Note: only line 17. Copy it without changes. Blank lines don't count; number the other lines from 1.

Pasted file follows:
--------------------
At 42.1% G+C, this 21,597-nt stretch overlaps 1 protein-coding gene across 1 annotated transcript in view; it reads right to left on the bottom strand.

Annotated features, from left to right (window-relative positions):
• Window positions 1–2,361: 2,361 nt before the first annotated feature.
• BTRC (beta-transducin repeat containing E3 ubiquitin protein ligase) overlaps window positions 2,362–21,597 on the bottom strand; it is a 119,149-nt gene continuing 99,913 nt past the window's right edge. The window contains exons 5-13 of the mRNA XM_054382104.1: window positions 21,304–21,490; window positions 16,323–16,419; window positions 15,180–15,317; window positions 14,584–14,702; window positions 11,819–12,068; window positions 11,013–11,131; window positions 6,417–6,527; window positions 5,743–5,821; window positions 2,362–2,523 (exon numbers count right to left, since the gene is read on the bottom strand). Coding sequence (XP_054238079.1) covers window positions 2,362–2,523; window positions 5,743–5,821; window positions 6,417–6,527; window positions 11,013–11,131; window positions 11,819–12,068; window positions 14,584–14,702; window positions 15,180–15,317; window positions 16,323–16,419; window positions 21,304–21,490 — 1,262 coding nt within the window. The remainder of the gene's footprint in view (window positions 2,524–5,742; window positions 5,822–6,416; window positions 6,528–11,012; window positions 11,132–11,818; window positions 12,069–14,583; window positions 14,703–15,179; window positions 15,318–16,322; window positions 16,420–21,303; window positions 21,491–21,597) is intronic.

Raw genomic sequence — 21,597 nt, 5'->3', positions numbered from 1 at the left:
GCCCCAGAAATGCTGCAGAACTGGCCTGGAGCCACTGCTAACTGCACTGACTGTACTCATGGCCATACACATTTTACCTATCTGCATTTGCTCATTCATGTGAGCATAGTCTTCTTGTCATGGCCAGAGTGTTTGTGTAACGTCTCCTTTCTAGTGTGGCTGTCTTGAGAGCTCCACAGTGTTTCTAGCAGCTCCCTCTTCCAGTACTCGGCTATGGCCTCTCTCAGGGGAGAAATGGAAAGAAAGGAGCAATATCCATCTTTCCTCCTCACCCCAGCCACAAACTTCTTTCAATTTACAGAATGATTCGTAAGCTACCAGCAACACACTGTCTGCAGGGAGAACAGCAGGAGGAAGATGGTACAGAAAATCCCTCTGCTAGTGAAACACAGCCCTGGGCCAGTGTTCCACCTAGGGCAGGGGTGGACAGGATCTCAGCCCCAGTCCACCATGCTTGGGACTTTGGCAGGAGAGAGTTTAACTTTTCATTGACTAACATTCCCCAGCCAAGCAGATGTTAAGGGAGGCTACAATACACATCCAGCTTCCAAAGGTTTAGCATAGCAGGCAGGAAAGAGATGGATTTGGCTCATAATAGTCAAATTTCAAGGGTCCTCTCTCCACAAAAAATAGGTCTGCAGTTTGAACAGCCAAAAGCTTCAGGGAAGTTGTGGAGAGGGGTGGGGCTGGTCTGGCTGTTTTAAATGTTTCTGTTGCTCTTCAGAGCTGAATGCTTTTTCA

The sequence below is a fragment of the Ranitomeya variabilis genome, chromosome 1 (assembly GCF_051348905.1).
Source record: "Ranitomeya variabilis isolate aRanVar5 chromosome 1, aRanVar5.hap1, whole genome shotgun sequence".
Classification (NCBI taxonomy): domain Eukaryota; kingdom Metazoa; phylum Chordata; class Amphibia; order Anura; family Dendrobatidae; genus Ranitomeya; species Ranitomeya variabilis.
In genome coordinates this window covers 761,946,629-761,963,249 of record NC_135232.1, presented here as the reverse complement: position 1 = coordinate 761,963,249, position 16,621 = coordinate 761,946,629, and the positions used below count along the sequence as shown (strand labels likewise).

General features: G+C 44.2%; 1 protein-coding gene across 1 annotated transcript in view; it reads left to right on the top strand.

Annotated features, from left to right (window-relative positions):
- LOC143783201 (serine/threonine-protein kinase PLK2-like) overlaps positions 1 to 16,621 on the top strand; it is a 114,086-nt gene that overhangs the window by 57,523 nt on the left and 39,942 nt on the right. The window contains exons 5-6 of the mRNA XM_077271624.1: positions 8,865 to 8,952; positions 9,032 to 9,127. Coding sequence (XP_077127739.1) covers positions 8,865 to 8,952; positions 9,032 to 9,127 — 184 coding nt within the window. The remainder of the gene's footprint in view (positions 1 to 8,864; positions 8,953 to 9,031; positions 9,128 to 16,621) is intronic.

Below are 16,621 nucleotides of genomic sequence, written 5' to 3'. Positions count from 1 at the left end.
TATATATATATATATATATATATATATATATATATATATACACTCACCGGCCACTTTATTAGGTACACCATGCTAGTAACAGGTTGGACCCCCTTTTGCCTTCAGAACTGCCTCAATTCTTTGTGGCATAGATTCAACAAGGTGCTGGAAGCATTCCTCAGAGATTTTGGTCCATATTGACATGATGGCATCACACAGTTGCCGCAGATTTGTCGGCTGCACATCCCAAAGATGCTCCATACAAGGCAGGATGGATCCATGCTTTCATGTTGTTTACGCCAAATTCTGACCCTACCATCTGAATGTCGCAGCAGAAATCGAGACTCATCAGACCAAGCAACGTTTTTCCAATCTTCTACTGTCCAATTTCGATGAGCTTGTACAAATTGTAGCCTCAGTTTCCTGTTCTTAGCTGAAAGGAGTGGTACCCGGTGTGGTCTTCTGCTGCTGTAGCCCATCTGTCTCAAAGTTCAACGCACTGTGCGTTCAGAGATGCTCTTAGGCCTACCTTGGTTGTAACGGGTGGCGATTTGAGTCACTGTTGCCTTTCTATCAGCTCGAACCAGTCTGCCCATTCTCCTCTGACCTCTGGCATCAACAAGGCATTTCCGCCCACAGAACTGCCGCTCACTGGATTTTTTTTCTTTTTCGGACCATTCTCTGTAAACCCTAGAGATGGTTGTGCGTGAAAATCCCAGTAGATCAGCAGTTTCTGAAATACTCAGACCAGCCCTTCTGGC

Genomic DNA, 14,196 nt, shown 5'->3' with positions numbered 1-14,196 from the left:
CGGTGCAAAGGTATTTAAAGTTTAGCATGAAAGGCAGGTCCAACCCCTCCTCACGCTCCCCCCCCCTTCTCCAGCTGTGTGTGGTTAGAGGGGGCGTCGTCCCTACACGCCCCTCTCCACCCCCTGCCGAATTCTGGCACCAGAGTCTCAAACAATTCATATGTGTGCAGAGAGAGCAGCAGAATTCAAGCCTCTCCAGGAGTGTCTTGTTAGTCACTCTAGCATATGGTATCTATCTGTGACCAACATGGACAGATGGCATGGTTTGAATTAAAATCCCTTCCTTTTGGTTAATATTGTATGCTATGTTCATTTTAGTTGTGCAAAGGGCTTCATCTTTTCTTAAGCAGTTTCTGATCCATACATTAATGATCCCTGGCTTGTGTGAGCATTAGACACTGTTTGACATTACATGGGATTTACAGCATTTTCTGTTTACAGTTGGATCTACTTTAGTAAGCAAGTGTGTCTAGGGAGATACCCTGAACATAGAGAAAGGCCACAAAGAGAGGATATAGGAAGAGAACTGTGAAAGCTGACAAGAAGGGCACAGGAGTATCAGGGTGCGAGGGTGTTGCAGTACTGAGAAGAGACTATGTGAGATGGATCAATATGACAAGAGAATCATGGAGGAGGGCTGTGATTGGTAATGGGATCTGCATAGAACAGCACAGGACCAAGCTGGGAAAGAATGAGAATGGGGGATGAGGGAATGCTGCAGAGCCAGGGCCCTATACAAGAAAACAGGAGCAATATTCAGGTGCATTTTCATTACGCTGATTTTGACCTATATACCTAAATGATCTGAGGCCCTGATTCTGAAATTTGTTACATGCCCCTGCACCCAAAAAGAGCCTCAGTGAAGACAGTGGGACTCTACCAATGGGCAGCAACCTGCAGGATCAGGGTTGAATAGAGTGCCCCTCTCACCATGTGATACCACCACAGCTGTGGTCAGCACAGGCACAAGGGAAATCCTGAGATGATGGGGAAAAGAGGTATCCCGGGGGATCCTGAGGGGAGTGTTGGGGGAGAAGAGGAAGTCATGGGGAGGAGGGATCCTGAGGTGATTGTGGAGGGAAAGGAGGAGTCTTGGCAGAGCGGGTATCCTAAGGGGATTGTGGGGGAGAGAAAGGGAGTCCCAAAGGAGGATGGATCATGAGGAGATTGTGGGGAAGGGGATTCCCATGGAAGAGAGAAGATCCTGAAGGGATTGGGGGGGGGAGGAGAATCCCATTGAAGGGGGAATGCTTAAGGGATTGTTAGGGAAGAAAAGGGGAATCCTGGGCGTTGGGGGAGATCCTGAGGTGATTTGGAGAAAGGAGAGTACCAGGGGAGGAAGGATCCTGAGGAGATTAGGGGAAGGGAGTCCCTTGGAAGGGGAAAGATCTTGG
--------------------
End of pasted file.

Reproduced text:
CGGTGCAAAGGTATTTAAAGTTTAGCATGAAAGGCAGGTCCAACCCCTCCTCACGCTCCCCCCCCCTTCTCCAGCTGTGTGTGGTTAGAGGGGGCGTCGTCCCTACACGCCCCTCTCCACCCCCTGCCGAATTCTGGCACCAGAGTCTCAAACAATTCATATGTGTGCAGAGAGAGCAGCAGAATTCAAGCCTCTCCAGGAGTGTCTTGTTAGTCACTCTAGCATATGGTATCTATCTGTGACCAACATGGACAGATGGCATGGTTTGAATTAAAATCCCTTCCTTTTGGTTAATATTGTATGCTATGTTCATTTTAGTTGTGCAAAGGGCTTCATCTTTTCTTAAGCAGTTTCTGATCCATACATTAATGATCCCTGGCTTGTGTGAGCATTAGACACTGTTTGACATTACATGGGATTTACAGCATTTTCTGTTTACAGTTGGATCTACTTTAGTAAGCAAGTGTGTCTAGGGAGATACCCTGAACATAGAGAAAGGCCACAAAGAGAGGATATAGGAAGAGAACTGTGAAAGCTGACAAGAAGGGCACAGGAGTATCAGGGTGCGAGGGTGTTGCAGTACTGAGAAGAGACTATGTGAGATGGATCAATATGACAAGAGAATCATGGAGGAGGGCTGTGATTGGTAATGGGATCTGCATAGAACAGCACAGGACCAAGCTGGGAAAGAATGAGAATGGGGGATGAGGGAATGCTGCAGAGCCAGGGCCCTATACAAGAAAACAGGAGCAATATTCAGGTGCATTTTCATTACGCTGATTTTGACCTATATACCTAAATGATCTGAGGCCCTGATTCTGAAATTTGTTACATGCCCCTGCACCCAAAAAGAGCCTCAGTGAAGACAGTGGGACTCTACCAATGGGCAGCAACCTGCAGGATCAGGGTTGAATAGAGTGCCCCTCTCACCATGTGATACCACCACAGCTGTGGTCAGCACAGGCACAAGGGAAATCCTGAGATGATGGGGAAAAGAGGTATCCCGGGGGATCCTGAGGGGAGTGTTGGGGGAGAAGAGGAAGTCATGGGGAGGAGGGATCCTGAGGTGATTGTGGAGGGAAAGGAGGAGTCTTGGCAGAGCGGGTATCCTAAGGGGATTGTGGGGGAGAGAAAGGGAGTCCCAAAGGAGGATGGATCATGAGGAGATTGTGGGGAAGGGGATTCCCATGGAAGAGAGAAGATCCTGAAGGGATTGGGGGGGGGAGGAGAATCCCATTGAAGGGGGAATGCTTAAGGGATTGTTAGGGAAGAAAAGGGGAATCCTGGGCGTTGGGGGAGATCCTGAGGTGATTTGGAGAAAGGAGAGTACCAGGGGAGGAAGGATCCTGAGGAGATTAGGGGAAGGGAGTCCCTTGGAAGGGGAAAGATCTTGG